In the morning a four-foot black rat snake…

In the morning a four-foot black rat snake crossed the drive from the prairie. I thought there he goes–he’ll be in the chicken house soon. That afternoon I found him looped in a nesting box with an egg three inches down from his hinged jaw. I lifted him up and out with a pitchfork, and then hacked him with a spade.

We’ve tried snake repellent, mothballs, taking them miles from the hen house, but nothing except death works. Once one of them discovers the eggs it will return. I felt horrible about killing this beautiful creature, but these snakes makes the hens anxious and will eat as many eggs as they can.

I’ve seen rattlesnakes about a quarter mile from the house while walking with a friend who grew up on a farm. She claimed they should be killed. I said no. A black rat snake lives in the composter. I’ve left him there, hoping he’d catch the pack rats who wreak havoc on the winter garden, denuding evergreens for their nests.

Each spring we remove the eastern phoebe nest from above a light fixture on the front porch. I tell them to move under the protective eaves of the garage. One has taken up residence there. We love their superb nest, the hatchlings, but the Jackson Pollock painting at the front door becomes too much as we tire of tracking poop into the house.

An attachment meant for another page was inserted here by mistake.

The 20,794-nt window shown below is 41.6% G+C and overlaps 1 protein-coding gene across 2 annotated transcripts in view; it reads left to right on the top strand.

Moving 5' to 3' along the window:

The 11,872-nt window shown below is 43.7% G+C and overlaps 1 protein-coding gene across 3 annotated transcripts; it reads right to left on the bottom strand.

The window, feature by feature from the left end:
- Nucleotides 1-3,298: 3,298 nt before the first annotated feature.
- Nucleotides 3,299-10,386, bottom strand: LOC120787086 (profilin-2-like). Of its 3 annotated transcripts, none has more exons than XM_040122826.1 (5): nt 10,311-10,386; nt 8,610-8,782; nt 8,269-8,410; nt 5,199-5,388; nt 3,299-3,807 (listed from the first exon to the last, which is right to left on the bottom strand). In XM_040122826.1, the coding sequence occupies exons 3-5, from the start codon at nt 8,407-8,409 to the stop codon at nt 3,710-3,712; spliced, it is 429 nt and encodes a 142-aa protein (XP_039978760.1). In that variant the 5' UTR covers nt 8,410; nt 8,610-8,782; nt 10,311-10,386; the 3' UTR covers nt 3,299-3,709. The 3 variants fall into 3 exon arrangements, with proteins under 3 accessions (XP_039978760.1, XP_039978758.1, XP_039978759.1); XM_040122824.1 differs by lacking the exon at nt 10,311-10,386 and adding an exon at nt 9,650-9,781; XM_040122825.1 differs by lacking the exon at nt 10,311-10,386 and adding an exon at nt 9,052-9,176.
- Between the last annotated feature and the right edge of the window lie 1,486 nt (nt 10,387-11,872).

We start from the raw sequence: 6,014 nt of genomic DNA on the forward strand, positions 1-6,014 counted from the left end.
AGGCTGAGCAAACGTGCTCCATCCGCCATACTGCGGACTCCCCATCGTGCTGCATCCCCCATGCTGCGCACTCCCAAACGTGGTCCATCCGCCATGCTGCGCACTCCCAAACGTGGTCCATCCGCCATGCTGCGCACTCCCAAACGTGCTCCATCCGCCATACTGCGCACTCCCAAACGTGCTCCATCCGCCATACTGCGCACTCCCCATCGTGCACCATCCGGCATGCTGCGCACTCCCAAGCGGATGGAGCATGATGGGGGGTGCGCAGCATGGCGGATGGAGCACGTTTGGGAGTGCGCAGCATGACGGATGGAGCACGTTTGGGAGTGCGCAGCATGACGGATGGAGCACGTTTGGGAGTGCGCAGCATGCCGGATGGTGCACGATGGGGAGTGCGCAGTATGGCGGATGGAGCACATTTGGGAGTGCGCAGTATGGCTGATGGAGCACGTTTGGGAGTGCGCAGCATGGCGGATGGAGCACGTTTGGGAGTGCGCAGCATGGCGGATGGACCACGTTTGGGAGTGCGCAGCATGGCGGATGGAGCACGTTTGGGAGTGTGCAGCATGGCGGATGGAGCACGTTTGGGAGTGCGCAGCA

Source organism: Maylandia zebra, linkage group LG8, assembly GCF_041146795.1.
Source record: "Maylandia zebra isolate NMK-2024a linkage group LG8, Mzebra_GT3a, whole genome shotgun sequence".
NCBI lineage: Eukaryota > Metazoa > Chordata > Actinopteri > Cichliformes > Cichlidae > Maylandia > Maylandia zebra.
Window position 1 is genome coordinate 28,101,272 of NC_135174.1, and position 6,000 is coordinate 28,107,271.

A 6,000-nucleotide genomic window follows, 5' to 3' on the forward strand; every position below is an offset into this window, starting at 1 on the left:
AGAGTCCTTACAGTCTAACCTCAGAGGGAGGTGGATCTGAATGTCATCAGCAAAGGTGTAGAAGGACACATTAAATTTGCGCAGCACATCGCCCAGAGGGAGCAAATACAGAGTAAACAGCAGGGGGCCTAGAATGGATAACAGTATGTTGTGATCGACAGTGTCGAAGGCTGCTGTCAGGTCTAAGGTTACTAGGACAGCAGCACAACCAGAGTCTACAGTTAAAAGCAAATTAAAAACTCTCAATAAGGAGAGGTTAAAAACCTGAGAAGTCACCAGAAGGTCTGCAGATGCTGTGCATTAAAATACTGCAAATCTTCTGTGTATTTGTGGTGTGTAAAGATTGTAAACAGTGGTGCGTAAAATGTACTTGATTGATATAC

While we live in a bit of paradise in the Flint Hills, life is not perfect. Animals have as much right to be here as we do, maybe even more. Idealism doesn’t always work well. After four years of dealing with the snakes in the hen house I will myself to kill them. The sadness over killing lingers and troubles my conscience. We hate taking the nest down. So much work goes into building it.

One summer a skunk family lived under the front porch. It was fun to watch Mergatroid and her kits come out at dusk and walk along the fence line down the hill and into the woods. They never sprayed but I was a bit anxious as they ambled within six feet of where we sat watching the setting sun do its magic.

We each make choices that others disapprove of. I’ve learned I must act whether if it’s for marriage equality or peace in the hen house. Some choices are clearer than others. I believe we can learn a lot from the choices which have ambiguous results. Refining our decision making skills is a lifelong practice. It’s in the nuances where truth lives. How do you balance hard choices?

Wishing each of you good balance …

Michael

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